Lizzy buys some groceries. All together her bill is $17. She pays with a $20, how much change does she get?

Michelle wonders how many groups she can make. She figures she can make 4 if there are 6 students in each. How many total students are there?

Bob has twice as many pets as Sarah. Bob has 10 pets, how many does Sarah have?


What can we do to help students solve word problems? I do have a few ideas:

Numberless Word Problems
One idea for getting kids better at solving problems is to try numberless word problems. You might be thinking, how is this math if there are no numbers?! Well, trust me, taking the calculation part out, at first, helps students generalize and plan a strategy without having to worry about computation.

Non-routine Problems
Giving students non-routine problems helps them develop problem solving strategies. They also get used to the idea that you might not be able to solve a math problem in 2.5 seconds, and that is okay!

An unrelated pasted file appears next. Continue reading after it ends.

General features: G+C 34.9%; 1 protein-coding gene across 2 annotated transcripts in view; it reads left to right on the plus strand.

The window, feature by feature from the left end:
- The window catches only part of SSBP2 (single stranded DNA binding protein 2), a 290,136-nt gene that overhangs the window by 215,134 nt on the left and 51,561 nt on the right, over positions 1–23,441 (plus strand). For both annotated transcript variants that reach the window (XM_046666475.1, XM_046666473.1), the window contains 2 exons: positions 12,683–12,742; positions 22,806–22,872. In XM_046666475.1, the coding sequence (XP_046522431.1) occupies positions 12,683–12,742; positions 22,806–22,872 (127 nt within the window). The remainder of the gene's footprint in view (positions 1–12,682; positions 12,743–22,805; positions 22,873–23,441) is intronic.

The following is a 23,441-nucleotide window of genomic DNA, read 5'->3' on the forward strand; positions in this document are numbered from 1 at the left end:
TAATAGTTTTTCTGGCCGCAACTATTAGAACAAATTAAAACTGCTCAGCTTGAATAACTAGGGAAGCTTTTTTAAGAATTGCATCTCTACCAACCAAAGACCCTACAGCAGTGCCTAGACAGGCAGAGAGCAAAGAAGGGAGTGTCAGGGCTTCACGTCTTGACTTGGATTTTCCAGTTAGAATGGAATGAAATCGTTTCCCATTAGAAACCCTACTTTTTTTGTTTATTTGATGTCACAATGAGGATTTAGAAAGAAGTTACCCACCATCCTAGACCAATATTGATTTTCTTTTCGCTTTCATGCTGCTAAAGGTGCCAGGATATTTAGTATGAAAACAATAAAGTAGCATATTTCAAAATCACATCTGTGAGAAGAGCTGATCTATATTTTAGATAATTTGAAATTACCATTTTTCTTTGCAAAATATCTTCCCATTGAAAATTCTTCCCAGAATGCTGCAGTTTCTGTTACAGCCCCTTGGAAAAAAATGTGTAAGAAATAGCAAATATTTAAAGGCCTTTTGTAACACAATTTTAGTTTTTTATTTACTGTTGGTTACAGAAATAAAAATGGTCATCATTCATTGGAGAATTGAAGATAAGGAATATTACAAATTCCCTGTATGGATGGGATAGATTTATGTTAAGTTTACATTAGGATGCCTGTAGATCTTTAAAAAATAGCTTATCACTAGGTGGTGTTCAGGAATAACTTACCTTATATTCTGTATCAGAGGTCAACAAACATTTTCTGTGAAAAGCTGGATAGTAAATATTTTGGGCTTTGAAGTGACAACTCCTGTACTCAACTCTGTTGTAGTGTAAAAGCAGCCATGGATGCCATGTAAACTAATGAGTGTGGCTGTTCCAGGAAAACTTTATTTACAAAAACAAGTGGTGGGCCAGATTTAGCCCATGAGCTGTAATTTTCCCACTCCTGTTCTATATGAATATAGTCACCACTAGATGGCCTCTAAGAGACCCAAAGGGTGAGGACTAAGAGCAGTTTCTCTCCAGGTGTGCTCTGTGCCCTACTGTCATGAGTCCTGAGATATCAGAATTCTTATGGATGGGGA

Model solving problems for students and think-aloud as you do it so they know what it looks and sounds like.

Vocabulary in Context
We do need to help students understand math terms. Sometimes teachers push back a bit and ask, "If I don't teach keywords, how will students know the terms product, sum, quotient, and difference?"

I think it's important for students to know, for example, that the product is the result of multiplying. However, just because the word product is in a word problem, it does not mean you should automatically multiply whatever numbers you see! Consider my example above: "The product of 3 and another number is 15. What is the other number?" Certainly multiplication is implied with the term product, but you are actually solving 3x=15, not doing 3 times 15.

The bottom line is we need to help students make sense of what is going on in a problem. This is not an easy task and there is no one anchor chart that is going to work. It takes time, but is worth it. So join me in making keywords a practice to leave in the past!


  1. Great post Annie! I managed to stay away from key words, but did use strategies like CUBES. I especially like the part on vocabulary in context and hadn't thought of it in this light before. So many teachers want to focus on math vocabulary - which is good - but they want to do it outside of any context.